Encyclopedia of Educational Philosophy and Theory

2017 Edition
| Editors: Michael A. Peters

Deleuze, Religion, and Education

Reference work entry
DOI: https://doi.org/10.1007/978-981-287-588-4_373



Deleuze was one of the most important French philosophers in the second half of the twentieth century. Deleuze saw his overall philosophical project in terms of overcoming transcendence and dogmatic images of thought that serves to reduce life to sad passions and ressentiment and in constructing an ontology of immanence and a thinking from the “outside.” Although Deleuze did not write specifically on a philosophy of religions, his critique of religious ideas makes it clear that he is in general critical of philosophy (Goodchild 2011, p. 139). However, unlike other thinkers who held an oppositional stance in relation to religions, he did not abandon religions but adopted a strategy of assimilating religious ideas that are positive and affirmative. This is why there is a continuous engagement with religious ideas in Deleuze’s thought. Deleuze’s approach toward religions is to be relevant in contemporary educational settings to the extent that it is marked by transcendence and dogmatic images of thought.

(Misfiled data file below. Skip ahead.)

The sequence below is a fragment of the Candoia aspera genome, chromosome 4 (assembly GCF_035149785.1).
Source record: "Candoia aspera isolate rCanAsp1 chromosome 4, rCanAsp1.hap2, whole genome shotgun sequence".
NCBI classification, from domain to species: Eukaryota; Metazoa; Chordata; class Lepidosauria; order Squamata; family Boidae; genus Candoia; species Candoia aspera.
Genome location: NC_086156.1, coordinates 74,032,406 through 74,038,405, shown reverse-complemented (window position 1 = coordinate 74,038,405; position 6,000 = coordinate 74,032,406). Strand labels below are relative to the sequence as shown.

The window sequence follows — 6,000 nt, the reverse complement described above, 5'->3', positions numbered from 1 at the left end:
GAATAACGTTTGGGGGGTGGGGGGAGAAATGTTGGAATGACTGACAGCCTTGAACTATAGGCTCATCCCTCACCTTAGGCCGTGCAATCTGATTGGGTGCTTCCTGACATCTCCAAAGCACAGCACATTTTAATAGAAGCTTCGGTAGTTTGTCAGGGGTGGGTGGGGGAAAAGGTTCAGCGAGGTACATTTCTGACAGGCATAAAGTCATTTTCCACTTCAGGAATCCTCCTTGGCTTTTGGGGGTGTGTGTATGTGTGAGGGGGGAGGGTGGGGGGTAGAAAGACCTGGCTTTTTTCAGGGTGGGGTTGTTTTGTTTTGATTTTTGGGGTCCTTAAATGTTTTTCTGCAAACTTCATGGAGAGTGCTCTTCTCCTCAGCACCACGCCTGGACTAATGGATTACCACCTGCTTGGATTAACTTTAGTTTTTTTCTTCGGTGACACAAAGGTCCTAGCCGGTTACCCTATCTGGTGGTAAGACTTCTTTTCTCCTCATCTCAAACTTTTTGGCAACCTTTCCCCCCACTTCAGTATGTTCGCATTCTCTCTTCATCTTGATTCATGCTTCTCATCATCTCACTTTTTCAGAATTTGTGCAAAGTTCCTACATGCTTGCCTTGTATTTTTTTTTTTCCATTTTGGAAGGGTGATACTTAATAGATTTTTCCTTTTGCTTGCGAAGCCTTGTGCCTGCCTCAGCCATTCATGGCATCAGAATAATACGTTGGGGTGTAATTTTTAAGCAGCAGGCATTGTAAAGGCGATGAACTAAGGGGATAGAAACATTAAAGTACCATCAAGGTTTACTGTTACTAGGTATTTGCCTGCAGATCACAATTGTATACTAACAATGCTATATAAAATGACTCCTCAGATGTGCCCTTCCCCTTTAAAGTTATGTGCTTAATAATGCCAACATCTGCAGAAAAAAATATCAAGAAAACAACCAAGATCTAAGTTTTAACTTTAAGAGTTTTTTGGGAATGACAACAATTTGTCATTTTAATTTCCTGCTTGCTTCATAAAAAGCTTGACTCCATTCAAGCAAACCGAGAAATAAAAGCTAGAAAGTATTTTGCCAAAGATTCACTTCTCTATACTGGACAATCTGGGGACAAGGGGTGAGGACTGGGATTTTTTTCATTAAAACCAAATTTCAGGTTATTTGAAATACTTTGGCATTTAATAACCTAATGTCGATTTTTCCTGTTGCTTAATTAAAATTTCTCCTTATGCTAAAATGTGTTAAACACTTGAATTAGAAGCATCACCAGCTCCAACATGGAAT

Deleuze and Religion

Deleuze is in general critical of religions. As early as in his first book on Hume, Empiricism and Subjectivity, he argued that religions are nothing but a fanciful, illegitimate, and extensive use of the rules of association (Deleuze 1991, p. 76). This attitude toward religions is extended in his later works such as his last book with Felix Guattari What is Philosophy? where he states that religion introduces a form of transcendence that brings sadness (Deleuze and Guattari 1994, p. 43). It is clear that this transcendence did not depart but continues to work in modern institutions. In Nietzsche and Philosophy, for example, he lamented the fact that modern philosophy possesses a “theological character” that serves to enslave thought to ressentiment and sadness (Deleuze 1983). Just as modern institutions may carry this transcendent structure, modern education may likewise also possess elements of this transcendence. This is the reason why Deleuze warns us against the evolution of educational institutions into forms of continuous control and instantaneous communication, made possible via the introduction of “corporate thinking” into education (Deleuze 1995).